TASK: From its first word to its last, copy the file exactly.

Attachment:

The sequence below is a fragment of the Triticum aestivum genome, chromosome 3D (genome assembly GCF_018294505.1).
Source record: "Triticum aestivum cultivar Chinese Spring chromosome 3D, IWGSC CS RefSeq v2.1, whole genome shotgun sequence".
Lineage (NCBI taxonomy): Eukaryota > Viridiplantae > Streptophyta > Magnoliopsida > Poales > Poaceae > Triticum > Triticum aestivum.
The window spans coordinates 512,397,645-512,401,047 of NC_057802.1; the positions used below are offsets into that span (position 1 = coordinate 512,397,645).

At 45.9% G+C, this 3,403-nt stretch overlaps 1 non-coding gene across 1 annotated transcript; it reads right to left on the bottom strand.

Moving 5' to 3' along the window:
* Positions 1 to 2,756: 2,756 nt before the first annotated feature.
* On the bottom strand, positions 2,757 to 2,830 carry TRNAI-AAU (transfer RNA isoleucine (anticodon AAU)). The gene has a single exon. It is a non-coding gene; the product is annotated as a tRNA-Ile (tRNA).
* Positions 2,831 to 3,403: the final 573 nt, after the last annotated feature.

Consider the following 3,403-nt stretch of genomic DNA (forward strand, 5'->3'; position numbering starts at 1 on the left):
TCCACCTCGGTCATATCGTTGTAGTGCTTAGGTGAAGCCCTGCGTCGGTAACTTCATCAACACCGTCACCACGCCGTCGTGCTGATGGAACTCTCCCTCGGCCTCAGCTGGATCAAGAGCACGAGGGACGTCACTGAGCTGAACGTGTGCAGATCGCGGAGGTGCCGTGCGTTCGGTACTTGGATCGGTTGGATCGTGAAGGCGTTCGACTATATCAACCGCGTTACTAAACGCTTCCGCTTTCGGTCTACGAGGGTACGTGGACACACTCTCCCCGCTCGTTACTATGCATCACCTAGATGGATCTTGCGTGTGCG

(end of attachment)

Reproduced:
The sequence below is a fragment of the Triticum aestivum genome, chromosome 3D (genome assembly GCF_018294505.1).
Source record: "Triticum aestivum cultivar Chinese Spring chromosome 3D, IWGSC CS RefSeq v2.1, whole genome shotgun sequence".
Lineage (NCBI taxonomy): Eukaryota > Viridiplantae > Streptophyta > Magnoliopsida > Poales > Poaceae > Triticum > Triticum aestivum.
The window spans coordinates 512,397,645-512,401,047 of NC_057802.1; the positions used below are offsets into that span (position 1 = coordinate 512,397,645).

At 45.9% G+C, this 3,403-nt stretch overlaps 1 non-coding gene across 1 annotated transcript; it reads right to left on the bottom strand.

Moving 5' to 3' along the window:
* Positions 1 to 2,756: 2,756 nt before the first annotated feature.
* On the bottom strand, positions 2,757 to 2,830 carry TRNAI-AAU (transfer RNA isoleucine (anticodon AAU)). The gene has a single exon. It is a non-coding gene; the product is annotated as a tRNA-Ile (tRNA).
* Positions 2,831 to 3,403: the final 573 nt, after the last annotated feature.

Consider the following 3,403-nt stretch of genomic DNA (forward strand, 5'->3'; position numbering starts at 1 on the left):
TCCACCTCGGTCATATCGTTGTAGTGCTTAGGTGAAGCCCTGCGTCGGTAACTTCATCAACACCGTCACCACGCCGTCGTGCTGATGGAACTCTCCCTCGGCCTCAGCTGGATCAAGAGCACGAGGGACGTCACTGAGCTGAACGTGTGCAGATCGCGGAGGTGCCGTGCGTTCGGTACTTGGATCGGTTGGATCGTGAAGGCGTTCGACTATATCAACCGCGTTACTAAACGCTTCCGCTTTCGGTCTACGAGGGTACGTGGACACACTCTCCCCGCTCGTTACTATGCATCACCTAGATGGATCTTGCGTGTGCG